The DESIGN2012 Awards have been run and won, with Melbournite Patricia La Torre taking out the top prize of Certified Designer of the Year. Demonstrating its focus on the kitchen design market, Smeg Australia was the major sponsor of the awards this year.
Organised annually by the Kitchen and Bathroom Design Institute (KBDi), these awards recognise the best in interior design amongst members of the institute. In addition to industry recognition, winners of the three main awards receive a free ticket for the KBDi’s tour of Spain and Germany in May 2013.
Patricia’s winning entry had the hallmarks of design excellence. Her clients, owners of a beautiful Victorian period home, sought an open design for their kitchen that acknowledged the needs of a young family and a lifestyle of constant entertaining. They wanted their kitchen to be complementary to a new and modern building addition and to be the hub of social activity, while not compromising on function. Heaps of bench space, easily accessible storage, privacy to the sink, appliances that could be quickly concealed, a pantry, storage for oils and spices in the cooking location and a bar refrigerator were all requested in the brief.
Middleton successfully created a space that is sleek but casual: a real home with a real kitchen. Interesting and practical, all principles of kitchen design were incorporated: timber detailing adds texture and interest; clever use of lattice screens creates privacy and adds a graphic element; the splashback shows a different interpretation; and use of line in the island complements the floor. This kitchen has elements that draw you all around the room, material detailing is superb and the subtle use of lighting blends seamlessly with adjoining spaces.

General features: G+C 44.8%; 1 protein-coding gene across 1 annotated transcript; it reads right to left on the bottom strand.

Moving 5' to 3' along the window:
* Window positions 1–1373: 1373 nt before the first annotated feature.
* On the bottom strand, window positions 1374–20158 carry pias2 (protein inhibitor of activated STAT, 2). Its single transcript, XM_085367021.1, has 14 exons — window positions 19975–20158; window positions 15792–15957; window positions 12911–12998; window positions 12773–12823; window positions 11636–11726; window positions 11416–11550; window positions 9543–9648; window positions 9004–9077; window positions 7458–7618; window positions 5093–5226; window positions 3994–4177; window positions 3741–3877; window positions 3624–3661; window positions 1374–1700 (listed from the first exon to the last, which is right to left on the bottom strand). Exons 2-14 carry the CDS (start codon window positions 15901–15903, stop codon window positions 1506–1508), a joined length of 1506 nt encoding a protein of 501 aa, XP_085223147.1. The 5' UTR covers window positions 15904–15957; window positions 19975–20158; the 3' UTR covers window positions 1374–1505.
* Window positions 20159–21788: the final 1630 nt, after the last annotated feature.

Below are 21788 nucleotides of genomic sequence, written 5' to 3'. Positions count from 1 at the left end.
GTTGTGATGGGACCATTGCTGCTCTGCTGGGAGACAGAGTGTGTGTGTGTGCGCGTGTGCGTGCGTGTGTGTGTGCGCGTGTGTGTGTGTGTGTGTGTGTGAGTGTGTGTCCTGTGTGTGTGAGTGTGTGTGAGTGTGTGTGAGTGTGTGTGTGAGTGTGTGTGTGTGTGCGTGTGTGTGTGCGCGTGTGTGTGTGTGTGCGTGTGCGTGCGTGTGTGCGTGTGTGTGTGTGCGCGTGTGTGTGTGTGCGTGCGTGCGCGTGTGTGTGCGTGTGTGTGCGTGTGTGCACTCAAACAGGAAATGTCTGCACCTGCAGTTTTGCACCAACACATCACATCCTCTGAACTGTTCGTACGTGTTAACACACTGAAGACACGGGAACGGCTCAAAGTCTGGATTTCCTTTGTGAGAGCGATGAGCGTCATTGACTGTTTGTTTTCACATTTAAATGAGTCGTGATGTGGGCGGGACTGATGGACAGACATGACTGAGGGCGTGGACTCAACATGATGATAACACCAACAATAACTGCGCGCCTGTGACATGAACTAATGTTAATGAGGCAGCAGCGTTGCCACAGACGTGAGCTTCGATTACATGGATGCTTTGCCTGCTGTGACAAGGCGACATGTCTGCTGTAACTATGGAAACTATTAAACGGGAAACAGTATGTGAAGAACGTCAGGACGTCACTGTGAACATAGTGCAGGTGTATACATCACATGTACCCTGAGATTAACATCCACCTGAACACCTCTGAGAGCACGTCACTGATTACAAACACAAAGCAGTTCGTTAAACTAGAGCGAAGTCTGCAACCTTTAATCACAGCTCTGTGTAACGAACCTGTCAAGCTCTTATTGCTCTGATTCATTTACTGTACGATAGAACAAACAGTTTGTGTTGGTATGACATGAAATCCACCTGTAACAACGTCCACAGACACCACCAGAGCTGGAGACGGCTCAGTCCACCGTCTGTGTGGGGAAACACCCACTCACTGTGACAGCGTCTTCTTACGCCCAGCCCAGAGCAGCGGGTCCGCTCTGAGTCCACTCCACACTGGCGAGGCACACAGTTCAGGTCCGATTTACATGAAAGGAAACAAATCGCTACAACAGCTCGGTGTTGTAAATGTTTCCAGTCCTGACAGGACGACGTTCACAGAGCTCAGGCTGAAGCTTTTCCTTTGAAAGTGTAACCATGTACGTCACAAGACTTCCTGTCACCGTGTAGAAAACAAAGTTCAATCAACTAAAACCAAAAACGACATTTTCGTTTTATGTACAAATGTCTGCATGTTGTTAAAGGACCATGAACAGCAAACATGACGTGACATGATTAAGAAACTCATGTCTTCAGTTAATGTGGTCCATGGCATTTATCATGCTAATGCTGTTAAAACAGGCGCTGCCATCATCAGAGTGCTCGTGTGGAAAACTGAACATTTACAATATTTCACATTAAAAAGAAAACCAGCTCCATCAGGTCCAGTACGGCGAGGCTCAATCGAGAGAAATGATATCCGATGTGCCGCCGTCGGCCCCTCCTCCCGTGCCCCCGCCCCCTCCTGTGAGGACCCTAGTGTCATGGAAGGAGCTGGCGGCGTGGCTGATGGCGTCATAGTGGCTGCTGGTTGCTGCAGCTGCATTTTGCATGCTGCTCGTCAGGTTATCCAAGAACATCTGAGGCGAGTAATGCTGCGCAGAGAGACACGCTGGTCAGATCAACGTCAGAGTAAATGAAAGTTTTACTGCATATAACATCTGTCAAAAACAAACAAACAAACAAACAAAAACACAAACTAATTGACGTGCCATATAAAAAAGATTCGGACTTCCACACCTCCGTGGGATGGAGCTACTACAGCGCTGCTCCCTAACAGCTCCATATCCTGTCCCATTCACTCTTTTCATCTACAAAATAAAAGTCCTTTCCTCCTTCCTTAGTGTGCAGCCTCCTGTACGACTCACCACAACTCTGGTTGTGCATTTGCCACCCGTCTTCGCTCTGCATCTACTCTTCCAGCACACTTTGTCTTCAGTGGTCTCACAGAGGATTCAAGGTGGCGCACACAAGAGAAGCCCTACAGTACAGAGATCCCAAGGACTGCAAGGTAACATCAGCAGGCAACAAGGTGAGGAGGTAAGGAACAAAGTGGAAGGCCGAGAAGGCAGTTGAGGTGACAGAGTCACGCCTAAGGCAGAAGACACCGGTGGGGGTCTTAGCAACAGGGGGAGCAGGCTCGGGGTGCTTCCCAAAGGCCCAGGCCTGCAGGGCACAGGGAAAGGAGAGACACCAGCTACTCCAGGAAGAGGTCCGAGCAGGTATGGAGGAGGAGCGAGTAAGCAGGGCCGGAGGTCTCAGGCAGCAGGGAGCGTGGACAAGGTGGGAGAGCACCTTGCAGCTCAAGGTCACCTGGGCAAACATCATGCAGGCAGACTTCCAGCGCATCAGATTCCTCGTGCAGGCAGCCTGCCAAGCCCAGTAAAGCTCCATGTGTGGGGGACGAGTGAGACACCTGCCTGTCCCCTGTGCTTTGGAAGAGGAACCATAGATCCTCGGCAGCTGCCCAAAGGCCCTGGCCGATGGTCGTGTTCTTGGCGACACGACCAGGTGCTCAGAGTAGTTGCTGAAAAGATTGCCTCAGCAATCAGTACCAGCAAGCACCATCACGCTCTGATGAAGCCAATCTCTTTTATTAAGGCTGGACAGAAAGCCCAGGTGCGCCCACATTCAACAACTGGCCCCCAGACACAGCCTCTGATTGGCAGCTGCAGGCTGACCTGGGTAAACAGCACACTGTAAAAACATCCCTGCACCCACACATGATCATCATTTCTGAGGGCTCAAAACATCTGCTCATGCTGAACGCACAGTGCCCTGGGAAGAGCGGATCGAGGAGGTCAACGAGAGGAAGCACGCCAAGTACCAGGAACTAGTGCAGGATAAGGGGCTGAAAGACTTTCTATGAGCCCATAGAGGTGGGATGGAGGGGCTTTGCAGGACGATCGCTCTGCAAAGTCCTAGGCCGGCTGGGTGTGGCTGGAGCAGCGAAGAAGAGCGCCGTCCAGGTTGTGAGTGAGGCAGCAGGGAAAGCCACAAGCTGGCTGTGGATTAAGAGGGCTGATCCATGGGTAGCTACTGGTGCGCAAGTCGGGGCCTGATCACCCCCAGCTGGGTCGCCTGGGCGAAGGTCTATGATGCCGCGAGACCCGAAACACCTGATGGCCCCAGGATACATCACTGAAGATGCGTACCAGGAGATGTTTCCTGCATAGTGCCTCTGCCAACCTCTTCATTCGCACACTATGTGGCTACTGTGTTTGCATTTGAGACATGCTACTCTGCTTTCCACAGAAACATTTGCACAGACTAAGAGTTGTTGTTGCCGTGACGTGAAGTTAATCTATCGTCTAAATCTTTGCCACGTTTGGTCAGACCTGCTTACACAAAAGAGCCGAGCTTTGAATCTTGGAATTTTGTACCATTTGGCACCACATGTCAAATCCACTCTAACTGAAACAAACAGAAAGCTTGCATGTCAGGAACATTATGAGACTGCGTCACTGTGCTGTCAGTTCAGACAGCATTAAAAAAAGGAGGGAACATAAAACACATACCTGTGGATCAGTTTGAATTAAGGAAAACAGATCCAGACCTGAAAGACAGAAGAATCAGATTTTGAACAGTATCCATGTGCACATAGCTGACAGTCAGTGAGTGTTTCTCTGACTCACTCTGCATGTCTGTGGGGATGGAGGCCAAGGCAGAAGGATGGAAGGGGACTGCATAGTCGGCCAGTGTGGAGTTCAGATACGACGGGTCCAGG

Sam Robinson’s clients especially wanted more light and a modern space, because the existing bathroom was cramped and dreary. A large window was added for natural light, and extensive use of strategically placed mirrors and a mirror ball over the bath provides more light and reflection. The vanity unit appears to float and the bench top protrudes through the shower screen to become a shower shelf. The drop-in bath has strong simple lines and all surfaces are seam free. A simple angled blade of glass delineates the shower area, with the shower head mounted flush to the ceiling.